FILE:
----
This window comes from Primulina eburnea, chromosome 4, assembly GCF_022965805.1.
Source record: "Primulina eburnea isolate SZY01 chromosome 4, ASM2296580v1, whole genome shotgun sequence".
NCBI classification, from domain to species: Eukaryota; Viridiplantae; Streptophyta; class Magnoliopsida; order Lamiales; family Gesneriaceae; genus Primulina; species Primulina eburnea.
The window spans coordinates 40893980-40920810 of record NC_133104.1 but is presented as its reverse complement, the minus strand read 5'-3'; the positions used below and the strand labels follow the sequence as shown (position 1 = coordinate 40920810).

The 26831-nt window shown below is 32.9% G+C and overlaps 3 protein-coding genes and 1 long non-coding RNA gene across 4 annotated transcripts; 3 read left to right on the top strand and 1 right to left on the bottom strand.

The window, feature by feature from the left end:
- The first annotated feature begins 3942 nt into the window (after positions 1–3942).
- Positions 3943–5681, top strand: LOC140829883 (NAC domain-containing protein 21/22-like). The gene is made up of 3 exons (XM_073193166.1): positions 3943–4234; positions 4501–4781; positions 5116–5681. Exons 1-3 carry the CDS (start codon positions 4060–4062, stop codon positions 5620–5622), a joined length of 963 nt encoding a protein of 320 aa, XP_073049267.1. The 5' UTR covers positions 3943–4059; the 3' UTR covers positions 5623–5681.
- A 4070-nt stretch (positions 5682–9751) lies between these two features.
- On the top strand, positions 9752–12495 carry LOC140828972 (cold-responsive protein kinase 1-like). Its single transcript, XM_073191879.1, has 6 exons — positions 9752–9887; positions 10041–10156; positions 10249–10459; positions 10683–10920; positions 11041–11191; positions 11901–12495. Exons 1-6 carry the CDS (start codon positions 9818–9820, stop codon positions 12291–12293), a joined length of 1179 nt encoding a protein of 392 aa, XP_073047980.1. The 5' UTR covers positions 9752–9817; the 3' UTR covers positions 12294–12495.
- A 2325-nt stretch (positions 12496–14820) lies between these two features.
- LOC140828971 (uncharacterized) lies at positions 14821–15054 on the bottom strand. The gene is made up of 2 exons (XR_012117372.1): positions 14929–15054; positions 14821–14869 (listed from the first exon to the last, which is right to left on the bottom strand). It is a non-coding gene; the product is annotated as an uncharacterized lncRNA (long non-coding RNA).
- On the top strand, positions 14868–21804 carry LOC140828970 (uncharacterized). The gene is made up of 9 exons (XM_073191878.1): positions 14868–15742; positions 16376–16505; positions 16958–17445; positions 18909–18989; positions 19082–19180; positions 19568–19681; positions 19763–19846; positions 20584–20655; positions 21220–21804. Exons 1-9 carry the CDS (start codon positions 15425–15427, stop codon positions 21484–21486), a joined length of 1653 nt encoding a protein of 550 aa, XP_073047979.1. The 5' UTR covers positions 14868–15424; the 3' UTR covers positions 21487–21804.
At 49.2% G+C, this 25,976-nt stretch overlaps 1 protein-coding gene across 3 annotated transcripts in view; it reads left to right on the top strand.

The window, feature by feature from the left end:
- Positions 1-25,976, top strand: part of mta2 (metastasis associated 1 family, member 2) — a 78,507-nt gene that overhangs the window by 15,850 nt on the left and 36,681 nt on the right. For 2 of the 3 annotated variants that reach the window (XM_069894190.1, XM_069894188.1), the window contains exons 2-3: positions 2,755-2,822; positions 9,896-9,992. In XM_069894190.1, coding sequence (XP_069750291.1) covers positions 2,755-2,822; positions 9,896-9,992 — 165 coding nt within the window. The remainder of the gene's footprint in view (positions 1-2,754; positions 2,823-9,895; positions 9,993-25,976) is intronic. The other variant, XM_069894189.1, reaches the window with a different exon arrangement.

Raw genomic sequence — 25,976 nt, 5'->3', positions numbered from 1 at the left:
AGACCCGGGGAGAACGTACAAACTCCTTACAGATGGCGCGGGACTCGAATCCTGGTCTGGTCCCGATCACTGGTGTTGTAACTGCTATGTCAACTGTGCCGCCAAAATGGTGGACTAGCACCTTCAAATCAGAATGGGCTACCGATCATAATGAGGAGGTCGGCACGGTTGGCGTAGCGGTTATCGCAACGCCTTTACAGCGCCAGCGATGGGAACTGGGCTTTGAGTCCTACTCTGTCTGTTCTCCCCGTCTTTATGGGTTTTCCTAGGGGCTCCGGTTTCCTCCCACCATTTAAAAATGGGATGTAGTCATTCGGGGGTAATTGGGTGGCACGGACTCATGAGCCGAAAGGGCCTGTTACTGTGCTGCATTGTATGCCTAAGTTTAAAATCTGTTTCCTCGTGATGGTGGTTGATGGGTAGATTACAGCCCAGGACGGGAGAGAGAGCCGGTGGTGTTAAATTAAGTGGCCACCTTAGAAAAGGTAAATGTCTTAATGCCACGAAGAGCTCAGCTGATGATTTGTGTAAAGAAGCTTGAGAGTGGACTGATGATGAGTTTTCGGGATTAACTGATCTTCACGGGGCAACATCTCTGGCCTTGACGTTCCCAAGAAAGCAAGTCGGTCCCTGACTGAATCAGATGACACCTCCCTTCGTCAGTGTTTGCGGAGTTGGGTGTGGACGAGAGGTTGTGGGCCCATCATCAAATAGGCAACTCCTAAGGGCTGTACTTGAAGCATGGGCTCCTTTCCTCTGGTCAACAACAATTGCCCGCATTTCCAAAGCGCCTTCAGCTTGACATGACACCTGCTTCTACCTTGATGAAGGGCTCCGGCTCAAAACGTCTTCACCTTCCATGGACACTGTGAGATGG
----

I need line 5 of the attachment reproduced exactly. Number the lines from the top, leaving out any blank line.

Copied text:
The 26831-nt window shown below is 32.9% G+C and overlaps 3 protein-coding genes and 1 long non-coding RNA gene across 4 annotated transcripts; 3 read left to right on the top strand and 1 right to left on the bottom strand.